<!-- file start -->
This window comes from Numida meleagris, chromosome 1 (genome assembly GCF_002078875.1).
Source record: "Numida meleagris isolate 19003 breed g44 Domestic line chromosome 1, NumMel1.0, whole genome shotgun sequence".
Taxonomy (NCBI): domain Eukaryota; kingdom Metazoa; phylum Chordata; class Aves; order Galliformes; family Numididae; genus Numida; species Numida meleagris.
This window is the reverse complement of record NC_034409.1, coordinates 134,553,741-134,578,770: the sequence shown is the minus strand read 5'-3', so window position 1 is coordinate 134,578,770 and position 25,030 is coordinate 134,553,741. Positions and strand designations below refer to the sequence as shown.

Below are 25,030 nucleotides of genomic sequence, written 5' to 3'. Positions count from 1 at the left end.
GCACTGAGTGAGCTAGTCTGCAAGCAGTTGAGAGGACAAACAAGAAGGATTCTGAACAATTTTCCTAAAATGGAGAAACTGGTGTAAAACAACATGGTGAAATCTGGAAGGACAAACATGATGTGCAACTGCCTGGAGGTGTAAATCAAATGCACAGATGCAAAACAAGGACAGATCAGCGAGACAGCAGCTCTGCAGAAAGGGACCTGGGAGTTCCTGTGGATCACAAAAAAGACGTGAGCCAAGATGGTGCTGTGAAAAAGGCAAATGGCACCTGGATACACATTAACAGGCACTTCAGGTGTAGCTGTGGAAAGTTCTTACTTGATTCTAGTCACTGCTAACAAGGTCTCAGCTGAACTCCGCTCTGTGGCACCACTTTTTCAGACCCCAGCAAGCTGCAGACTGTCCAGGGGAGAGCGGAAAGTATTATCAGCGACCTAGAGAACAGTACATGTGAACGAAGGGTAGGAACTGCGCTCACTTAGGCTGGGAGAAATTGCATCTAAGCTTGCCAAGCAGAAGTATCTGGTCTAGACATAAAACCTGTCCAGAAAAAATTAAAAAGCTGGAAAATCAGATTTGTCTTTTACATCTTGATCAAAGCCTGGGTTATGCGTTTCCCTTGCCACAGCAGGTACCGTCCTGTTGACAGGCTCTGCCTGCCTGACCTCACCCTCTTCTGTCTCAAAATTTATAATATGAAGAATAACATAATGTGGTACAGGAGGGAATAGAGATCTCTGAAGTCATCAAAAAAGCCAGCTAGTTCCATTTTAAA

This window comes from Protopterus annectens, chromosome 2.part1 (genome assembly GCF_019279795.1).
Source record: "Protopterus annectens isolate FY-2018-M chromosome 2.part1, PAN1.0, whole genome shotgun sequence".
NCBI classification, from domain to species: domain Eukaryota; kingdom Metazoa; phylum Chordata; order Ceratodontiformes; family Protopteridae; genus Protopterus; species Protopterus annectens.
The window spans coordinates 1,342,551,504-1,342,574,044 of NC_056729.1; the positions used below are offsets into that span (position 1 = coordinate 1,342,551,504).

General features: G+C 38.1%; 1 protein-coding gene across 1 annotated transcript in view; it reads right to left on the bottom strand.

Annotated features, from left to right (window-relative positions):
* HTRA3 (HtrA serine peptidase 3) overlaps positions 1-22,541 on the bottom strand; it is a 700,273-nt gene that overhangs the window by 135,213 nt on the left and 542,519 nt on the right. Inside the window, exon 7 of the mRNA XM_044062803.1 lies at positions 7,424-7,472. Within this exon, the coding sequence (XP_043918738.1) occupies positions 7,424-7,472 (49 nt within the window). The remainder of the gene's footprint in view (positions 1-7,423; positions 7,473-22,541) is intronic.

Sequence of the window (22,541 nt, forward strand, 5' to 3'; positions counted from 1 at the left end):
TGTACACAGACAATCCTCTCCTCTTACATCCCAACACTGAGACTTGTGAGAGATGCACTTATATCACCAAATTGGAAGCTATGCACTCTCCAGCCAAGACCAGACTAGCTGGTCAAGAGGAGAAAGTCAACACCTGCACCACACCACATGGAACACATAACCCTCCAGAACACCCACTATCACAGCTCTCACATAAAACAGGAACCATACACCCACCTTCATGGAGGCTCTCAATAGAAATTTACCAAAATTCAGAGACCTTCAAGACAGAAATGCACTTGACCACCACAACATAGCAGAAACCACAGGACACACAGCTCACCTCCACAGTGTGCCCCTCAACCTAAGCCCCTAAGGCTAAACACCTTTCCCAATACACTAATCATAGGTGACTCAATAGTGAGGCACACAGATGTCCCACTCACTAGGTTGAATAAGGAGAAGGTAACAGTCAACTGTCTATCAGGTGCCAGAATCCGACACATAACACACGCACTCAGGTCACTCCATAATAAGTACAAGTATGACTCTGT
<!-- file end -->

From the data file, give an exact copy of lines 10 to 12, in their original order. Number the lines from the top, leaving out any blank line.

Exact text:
The window spans coordinates 1,342,551,504-1,342,574,044 of NC_056729.1; the positions used below are offsets into that span (position 1 = coordinate 1,342,551,504).

General features: G+C 38.1%; 1 protein-coding gene across 1 annotated transcript in view; it reads right to left on the bottom strand.

Annotated features, from left to right (window-relative positions):